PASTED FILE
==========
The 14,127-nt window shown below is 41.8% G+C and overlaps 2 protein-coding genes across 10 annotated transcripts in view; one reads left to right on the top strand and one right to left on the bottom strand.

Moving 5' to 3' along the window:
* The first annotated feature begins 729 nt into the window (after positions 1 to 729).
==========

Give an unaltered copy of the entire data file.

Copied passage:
The 14,127-nt window shown below is 41.8% G+C and overlaps 2 protein-coding genes across 10 annotated transcripts in view; one reads left to right on the top strand and one right to left on the bottom strand.

Moving 5' to 3' along the window:
* The first annotated feature begins 729 nt into the window (after positions 1 to 729).